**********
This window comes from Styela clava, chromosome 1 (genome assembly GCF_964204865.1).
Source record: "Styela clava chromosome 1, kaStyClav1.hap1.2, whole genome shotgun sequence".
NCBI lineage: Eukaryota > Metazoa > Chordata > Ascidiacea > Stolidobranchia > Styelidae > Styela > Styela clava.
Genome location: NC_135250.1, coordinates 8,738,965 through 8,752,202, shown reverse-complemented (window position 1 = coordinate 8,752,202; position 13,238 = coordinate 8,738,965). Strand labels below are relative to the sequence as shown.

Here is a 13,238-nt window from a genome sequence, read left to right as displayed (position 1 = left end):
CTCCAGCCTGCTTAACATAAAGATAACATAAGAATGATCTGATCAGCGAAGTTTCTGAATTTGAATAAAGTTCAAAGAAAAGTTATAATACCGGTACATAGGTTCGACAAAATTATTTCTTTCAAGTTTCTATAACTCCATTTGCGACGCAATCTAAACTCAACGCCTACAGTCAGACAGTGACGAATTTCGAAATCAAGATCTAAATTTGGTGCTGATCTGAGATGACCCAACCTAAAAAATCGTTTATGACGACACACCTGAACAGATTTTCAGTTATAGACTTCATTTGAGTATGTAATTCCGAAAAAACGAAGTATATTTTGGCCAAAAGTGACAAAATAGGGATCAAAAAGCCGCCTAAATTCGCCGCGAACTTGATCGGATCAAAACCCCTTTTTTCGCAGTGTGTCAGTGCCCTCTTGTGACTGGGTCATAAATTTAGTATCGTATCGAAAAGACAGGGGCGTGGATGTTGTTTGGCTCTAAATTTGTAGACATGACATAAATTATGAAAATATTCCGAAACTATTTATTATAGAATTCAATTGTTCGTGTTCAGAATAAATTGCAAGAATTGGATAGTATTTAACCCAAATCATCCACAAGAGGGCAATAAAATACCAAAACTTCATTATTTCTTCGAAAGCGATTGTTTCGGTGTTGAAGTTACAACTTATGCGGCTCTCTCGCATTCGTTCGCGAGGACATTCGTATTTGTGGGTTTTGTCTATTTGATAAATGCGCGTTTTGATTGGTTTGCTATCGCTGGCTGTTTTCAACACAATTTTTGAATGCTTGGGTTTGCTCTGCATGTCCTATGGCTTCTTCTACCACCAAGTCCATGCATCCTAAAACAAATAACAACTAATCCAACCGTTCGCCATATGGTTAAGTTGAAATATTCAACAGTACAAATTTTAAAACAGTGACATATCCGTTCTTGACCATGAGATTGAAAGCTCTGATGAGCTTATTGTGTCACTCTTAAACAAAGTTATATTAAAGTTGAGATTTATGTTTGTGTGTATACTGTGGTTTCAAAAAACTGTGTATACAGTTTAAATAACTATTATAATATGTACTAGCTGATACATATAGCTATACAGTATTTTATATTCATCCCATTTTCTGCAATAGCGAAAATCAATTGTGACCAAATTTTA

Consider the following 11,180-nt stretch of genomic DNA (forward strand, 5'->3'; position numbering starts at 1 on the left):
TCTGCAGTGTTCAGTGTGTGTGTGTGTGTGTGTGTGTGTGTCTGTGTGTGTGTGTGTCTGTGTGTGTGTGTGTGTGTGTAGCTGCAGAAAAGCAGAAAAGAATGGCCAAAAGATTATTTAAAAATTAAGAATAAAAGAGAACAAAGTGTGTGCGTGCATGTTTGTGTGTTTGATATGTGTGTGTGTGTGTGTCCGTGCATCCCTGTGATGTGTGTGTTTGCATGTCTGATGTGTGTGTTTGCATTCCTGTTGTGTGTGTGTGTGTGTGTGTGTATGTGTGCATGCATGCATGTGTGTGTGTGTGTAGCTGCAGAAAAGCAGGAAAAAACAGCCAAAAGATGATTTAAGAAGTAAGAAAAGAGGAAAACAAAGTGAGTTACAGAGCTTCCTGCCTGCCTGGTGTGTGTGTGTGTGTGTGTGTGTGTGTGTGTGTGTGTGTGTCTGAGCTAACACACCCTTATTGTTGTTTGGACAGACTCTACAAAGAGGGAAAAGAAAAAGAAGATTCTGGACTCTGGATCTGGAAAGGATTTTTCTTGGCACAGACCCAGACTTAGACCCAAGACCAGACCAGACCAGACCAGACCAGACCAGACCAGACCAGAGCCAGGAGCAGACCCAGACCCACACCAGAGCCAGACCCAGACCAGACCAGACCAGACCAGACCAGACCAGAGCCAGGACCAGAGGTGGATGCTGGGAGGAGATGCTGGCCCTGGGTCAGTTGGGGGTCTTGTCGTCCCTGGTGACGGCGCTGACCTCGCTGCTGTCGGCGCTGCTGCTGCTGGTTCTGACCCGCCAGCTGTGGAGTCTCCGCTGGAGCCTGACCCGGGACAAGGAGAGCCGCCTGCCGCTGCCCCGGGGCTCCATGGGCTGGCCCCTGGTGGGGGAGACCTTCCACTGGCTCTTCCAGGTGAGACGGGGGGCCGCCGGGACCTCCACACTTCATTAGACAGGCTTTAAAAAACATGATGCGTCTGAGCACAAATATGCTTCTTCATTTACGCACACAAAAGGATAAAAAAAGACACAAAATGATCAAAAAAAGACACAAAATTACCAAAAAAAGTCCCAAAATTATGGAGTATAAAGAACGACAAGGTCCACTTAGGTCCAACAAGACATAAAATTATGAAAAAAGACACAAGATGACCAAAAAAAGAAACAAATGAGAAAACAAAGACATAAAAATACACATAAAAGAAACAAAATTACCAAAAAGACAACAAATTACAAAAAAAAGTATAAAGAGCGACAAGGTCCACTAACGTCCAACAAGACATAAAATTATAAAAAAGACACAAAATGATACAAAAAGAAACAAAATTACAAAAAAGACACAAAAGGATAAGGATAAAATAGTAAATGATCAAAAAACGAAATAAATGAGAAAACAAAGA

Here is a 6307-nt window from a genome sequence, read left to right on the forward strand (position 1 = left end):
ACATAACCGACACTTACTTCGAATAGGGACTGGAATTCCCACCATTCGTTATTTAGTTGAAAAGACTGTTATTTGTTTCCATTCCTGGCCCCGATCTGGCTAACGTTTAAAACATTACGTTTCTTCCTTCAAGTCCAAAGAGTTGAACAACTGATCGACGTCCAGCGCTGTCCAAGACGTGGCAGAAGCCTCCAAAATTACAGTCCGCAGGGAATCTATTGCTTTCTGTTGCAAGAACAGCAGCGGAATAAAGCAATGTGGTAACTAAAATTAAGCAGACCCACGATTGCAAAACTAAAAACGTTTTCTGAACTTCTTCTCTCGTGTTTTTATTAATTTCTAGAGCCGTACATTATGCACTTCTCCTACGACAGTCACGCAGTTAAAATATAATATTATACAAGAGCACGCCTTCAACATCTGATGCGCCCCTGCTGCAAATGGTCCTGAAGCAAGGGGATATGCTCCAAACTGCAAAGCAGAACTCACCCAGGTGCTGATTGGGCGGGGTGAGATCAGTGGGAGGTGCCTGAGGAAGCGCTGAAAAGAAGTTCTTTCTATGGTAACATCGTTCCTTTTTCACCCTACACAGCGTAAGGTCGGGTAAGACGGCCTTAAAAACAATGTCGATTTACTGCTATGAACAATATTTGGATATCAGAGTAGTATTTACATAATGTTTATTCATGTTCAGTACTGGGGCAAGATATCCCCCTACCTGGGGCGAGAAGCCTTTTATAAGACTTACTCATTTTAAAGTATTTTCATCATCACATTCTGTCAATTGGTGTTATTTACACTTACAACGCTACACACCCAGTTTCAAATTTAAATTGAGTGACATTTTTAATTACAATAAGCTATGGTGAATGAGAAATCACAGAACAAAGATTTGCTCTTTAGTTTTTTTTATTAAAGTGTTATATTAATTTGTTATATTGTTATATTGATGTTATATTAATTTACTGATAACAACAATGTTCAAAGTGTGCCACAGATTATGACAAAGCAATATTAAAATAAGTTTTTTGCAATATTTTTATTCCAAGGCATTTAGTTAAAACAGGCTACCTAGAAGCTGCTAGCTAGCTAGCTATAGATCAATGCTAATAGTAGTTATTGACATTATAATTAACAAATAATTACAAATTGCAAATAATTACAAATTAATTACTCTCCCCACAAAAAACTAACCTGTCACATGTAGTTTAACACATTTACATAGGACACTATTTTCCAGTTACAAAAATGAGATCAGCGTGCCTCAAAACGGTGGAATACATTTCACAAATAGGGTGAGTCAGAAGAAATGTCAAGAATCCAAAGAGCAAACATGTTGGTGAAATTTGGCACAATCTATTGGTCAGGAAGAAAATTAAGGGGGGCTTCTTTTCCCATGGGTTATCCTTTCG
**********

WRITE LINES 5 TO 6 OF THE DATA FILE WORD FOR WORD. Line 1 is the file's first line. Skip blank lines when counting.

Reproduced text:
Here is a 13,238-nt window from a genome sequence, read left to right as displayed (position 1 = left end):
CTCCAGCCTGCTTAACATAAAGATAACATAAGAATGATCTGATCAGCGAAGTTTCTGAATTTGAATAAAGTTCAAAGAAAAGTTATAATACCGGTACATAGGTTCGACAAAATTATTTCTTTCAAGTTTCTATAACTCCATTTGCGACGCAATCTAAACTCAACGCCTACAGTCAGACAGTGACGAATTTCGAAATCAAGATCTAAATTTGGTGCTGATCTGAGATGACCCAACCTAAAAAATCGTTTATGACGACACACCTGAACAGATTTTCAGTTATAGACTTCATTTGAGTATGTAATTCCGAAAAAACGAAGTATATTTTGGCCAAAAGTGACAAAATAGGGATCAAAAAGCCGCCTAAATTCGCCGCGAACTTGATCGGATCAAAACCCCTTTTTTCGCAGTGTGTCAGTGCCCTCTTGTGACTGGGTCATAAATTTAGTATCGTATCGAAAAGACAGGGGCGTGGATGTTGTTTGGCTCTAAATTTGTAGACATGACATAAATTATGAAAATATTCCGAAACTATTTATTATAGAATTCAATTGTTCGTGTTCAGAATAAATTGCAAGAATTGGATAGTATTTAACCCAAATCATCCACAAGAGGGCAATAAAATACCAAAACTTCATTATTTCTTCGAAAGCGATTGTTTCGGTGTTGAAGTTACAACTTATGCGGCTCTCTCGCATTCGTTCGCGAGGACATTCGTATTTGTGGGTTTTGTCTATTTGATAAATGCGCGTTTTGATTGGTTTGCTATCGCTGGCTGTTTTCAACACAATTTTTGAATGCTTGGGTTTGCTCTGCATGTCCTATGGCTTCTTCTACCACCAAGTCCATGCATCCTAAAACAAATAACAACTAATCCAACCGTTCGCCATATGGTTAAGTTGAAATATTCAACAGTACAAATTTTAAAACAGTGACATATCCGTTCTTGACCATGAGATTGAAAGCTCTGATGAGCTTATTGTGTCACTCTTAAACAAAGTTATATTAAAGTTGAGATTTATGTTTGTGTGTATACTGTGGTTTCAAAAAACTGTGTATACAGTTTAAATAACTATTATAATATGTACTAGCTGATACATATAGCTATACAGTATTTTATATTCATCCCATTTTCTGCAATAGCGAAAATCAATTGTGACCAAATTTTA